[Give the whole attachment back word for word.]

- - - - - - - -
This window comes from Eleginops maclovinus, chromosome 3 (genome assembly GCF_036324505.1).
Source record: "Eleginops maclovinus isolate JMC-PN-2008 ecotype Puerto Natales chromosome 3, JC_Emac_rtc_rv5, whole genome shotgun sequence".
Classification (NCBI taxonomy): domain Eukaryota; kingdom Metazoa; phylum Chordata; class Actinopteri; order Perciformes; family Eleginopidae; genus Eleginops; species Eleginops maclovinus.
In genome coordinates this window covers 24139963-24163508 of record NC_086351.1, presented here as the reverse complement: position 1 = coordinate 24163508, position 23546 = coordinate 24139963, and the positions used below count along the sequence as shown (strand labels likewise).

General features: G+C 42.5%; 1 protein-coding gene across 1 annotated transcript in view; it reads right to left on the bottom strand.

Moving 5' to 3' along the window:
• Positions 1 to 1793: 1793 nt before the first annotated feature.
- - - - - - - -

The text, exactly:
This window comes from Eleginops maclovinus, chromosome 3 (genome assembly GCF_036324505.1).
Source record: "Eleginops maclovinus isolate JMC-PN-2008 ecotype Puerto Natales chromosome 3, JC_Emac_rtc_rv5, whole genome shotgun sequence".
Classification (NCBI taxonomy): domain Eukaryota; kingdom Metazoa; phylum Chordata; class Actinopteri; order Perciformes; family Eleginopidae; genus Eleginops; species Eleginops maclovinus.
In genome coordinates this window covers 24139963-24163508 of record NC_086351.1, presented here as the reverse complement: position 1 = coordinate 24163508, position 23546 = coordinate 24139963, and the positions used below count along the sequence as shown (strand labels likewise).

General features: G+C 42.5%; 1 protein-coding gene across 1 annotated transcript in view; it reads right to left on the bottom strand.

Moving 5' to 3' along the window:
• Positions 1 to 1793: 1793 nt before the first annotated feature.